• there is some management overhead involved in its set-up. In discussions with our consultants and Microsoft it has been determined that the functionality of Office365 will be improved when the platform is upgraded to SharePoint 2013 next year. We will continue to operate the Office365 gateway and await developments from this upgrade.” Exeter College: The following have been achieved: identification of functional requirements, estimation of storage and performance needs leading to the production of a requirements specification. This project has been aligned with the VLE project which has meant that there are some decisions, relating to potential hosting partners and cloud service products, which need careful consideration to ensure that maximum benefit is derived for the user experience. Partners have been selected and specifications agreed. The production service has been created in the cloud but is not yet fully functional; this is due to security concerns surrounding the strategy for integration with the College’s Active Directory. Grimsby Institute: The approach was piloted in College learning centres. Hartlepool College: The migration process initially went well. After the migration was completed it was discovered that there was an issues at Microsoft data centre which had affected a number of other migrations from Live@Edu which delayed the completion and training for four weeks until Microsoft resolved the issue. Due to the delay with Microsoft this caused some issues with staff and contractors’ availability to finish the project and complete the training. The new system was publicised to students using Blackboard and the College displays. Northampton College: There was a need for an increase in bandwidth which was supplied by JANET. It took considerable time for this to be implemented. New firewalls were also purchased from BTiNET and were configured to accommodate the increased bandwith. Live@Edu was set up and tested and worked well. It provided 10GB of mail and access to 25GB of storage and access to Microsoft Office applications online. On the discontinuation of Live@Edu by Microsoft, the College set up Office 365. This involved a good deal of technical time and liaison with Microsoft including five new authentication servers. Storage quotas were reduced by Microsoft to 500MB of SharePoint storage instead of the previous 25GB. The service was rolled out to any students who wanted to use the Office email without the storage and a limited number took up the offer. North East Worcestershire: “Staff buy-in - moving all users away from a system they are used to -presents many challenges which is why we are working in a staggered roll-out with buy-in from senior managers and College leaders. Never under estimate the amount of support and training that is needed within a large organisation to move to new ways of working. With a small ILT team there were issues around providing the support needed and timescales to complete supporting documentation. The one fundamental lesson learnt is to introduce new systems slowly; the initial training given to senior managers covered all features of Google Apps and on reflection proved to be overwhelming. The step was then taken to focus training on specific apps within the suite and deliver training and resources based around these. This has led us to deliver training over a much longer period of time than was original planned for but these costs for training were always planned once the initial resources were created as part of the project. The training for using Google Apps is now delivered alongside training to support the College VLE as the two go hand in hand.” 6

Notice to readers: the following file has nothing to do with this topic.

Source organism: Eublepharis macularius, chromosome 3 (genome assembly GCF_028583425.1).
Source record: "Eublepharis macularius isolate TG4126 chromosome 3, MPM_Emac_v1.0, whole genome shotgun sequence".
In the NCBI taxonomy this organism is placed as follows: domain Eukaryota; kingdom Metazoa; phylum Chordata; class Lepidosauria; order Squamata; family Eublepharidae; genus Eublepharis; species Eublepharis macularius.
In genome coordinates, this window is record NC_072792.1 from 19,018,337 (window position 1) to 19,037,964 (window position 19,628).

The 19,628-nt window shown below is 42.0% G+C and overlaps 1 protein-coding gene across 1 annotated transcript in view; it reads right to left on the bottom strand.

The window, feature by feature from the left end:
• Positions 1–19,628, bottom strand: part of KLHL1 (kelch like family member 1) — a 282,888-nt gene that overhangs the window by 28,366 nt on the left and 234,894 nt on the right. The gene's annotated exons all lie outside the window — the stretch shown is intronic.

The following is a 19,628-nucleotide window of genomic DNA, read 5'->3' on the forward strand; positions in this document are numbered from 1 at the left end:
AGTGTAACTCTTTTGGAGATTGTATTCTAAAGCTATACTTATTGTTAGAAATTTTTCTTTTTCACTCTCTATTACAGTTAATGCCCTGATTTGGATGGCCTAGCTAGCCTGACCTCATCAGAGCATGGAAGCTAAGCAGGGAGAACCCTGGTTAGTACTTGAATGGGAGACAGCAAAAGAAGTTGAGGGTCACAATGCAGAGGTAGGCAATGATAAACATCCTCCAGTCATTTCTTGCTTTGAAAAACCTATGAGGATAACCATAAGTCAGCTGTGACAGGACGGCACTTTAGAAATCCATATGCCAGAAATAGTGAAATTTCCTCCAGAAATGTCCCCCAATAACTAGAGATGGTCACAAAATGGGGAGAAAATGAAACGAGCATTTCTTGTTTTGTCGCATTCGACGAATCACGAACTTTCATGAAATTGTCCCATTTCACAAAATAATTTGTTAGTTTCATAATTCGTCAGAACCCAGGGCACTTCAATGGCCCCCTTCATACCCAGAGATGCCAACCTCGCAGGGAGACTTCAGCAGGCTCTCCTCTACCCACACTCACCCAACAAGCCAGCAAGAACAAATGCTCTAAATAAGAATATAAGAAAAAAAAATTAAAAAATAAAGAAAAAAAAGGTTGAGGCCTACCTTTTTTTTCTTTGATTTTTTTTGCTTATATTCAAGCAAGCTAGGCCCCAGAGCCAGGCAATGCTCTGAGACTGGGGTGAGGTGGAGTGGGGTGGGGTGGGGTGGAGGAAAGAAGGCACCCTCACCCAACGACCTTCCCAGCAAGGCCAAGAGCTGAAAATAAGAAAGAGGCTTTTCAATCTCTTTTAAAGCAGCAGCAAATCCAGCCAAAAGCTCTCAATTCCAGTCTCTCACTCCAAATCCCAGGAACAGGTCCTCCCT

• Xaverian College: The College initially planned to implement the Live@Edu infrastructure and with a transition to Office 365. A network failure to the College’s staff and back-office servers meant that Live@Edu reached the end of its life before provision could be moved to Office 365. In November 2012 the College was approached to submit a zero cost (funded) application to Microsoft to allow for the IAM cloud (an Office 365 transition facilitator) to host mirrored AD authentication based on Microsoft Azure server technologies on Microsoft’s European servers. The College agreed to enter into a delivery contract with the IAM cloud. Impact East Riding College: SharePoint online and Lync setup. “We have also carried out a significant amount of work in open workshops with staff to test the functionality of these elements of Office365. We have found that end users are much more comfortable with the Microsoft SkyDrive solution than Office 365 and that there are still some issues with the Lync client working properly on Android devices. We are continuing our investigations into the Lync client problems as we intend to roll out an ‘on-premises’ Lync solution for VOIP by March 2013. In summary, we have a functioning Office 365 platform but it does not yet meet the requirements of our user base. We are awaiting the upgrade of the platform to SharePoint 2013 in January at which point we will again evaluate the functionality of Office365. In the meantime we are recommending to users the Microsoft SkyDrive Cloud solution which provides access to web apps, 7GB storage and collaboration capabilities.” Grimsby Institute: “The adoption of Google Mail and Google Apps has gone really well. We are currently averaging around 350 unique users of the system daily. Although we have only activated this for students at present we already have staff looking at the features and requesting access.” Hartlepool College: “This cloud-based email project will significantly improve staff and student productivity by reducing time required to manage emails, allowing better access to resources anytime and anywhere and improve student/staff collaboration. The new system will also significantly reduce internal storage, improve resilience and system performance. There is an initial indication of an increase of student usage of email through the new system.” Highbury College: “It is hoped that by using a cloud service that there will be an improved quality of service as result of this change. This is because extra resilience and back--up has been added into the Highbury infrastructure using the cloud infrastructure. We also hope that the solution in future will allow the College to implement new technologies at a more affordable price point, ultimately delivering more for less. It will also give us more flexibility in how we use the IT infrastructure.” 7